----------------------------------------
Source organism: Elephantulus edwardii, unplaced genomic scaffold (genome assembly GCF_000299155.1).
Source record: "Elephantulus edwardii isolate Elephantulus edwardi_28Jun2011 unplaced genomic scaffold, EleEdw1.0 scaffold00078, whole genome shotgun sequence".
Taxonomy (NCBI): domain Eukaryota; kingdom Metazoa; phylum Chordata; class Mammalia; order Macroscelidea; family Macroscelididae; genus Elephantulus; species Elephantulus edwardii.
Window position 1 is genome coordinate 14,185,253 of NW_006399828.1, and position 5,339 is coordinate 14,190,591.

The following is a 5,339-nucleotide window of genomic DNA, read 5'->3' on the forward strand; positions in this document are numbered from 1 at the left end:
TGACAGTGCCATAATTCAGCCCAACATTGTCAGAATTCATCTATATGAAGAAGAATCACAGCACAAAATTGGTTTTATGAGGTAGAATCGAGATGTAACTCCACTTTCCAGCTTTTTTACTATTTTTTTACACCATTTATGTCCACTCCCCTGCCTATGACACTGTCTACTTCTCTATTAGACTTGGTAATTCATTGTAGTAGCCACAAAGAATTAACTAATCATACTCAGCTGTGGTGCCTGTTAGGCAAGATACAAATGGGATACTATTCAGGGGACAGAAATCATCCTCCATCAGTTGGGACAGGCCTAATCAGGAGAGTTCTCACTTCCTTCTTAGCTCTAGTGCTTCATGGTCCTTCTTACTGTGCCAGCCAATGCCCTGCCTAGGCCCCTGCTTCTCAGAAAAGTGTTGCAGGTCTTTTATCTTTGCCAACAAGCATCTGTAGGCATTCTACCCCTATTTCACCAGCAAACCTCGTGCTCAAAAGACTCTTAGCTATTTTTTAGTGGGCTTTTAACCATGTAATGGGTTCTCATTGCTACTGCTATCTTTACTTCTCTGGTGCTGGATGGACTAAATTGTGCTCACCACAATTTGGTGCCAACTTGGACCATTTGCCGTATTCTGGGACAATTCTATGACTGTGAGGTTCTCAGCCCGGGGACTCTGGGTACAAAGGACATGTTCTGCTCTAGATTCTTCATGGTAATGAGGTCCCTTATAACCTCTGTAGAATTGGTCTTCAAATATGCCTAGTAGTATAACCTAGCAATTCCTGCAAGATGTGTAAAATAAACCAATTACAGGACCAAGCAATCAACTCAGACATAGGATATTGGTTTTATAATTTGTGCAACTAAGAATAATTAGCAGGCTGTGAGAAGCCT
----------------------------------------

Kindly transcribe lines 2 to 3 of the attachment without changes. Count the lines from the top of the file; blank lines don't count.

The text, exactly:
Source record: "Elephantulus edwardii isolate Elephantulus edwardi_28Jun2011 unplaced genomic scaffold, EleEdw1.0 scaffold00078, whole genome shotgun sequence".
Taxonomy (NCBI): domain Eukaryota; kingdom Metazoa; phylum Chordata; class Mammalia; order Macroscelidea; family Macroscelididae; genus Elephantulus; species Elephantulus edwardii.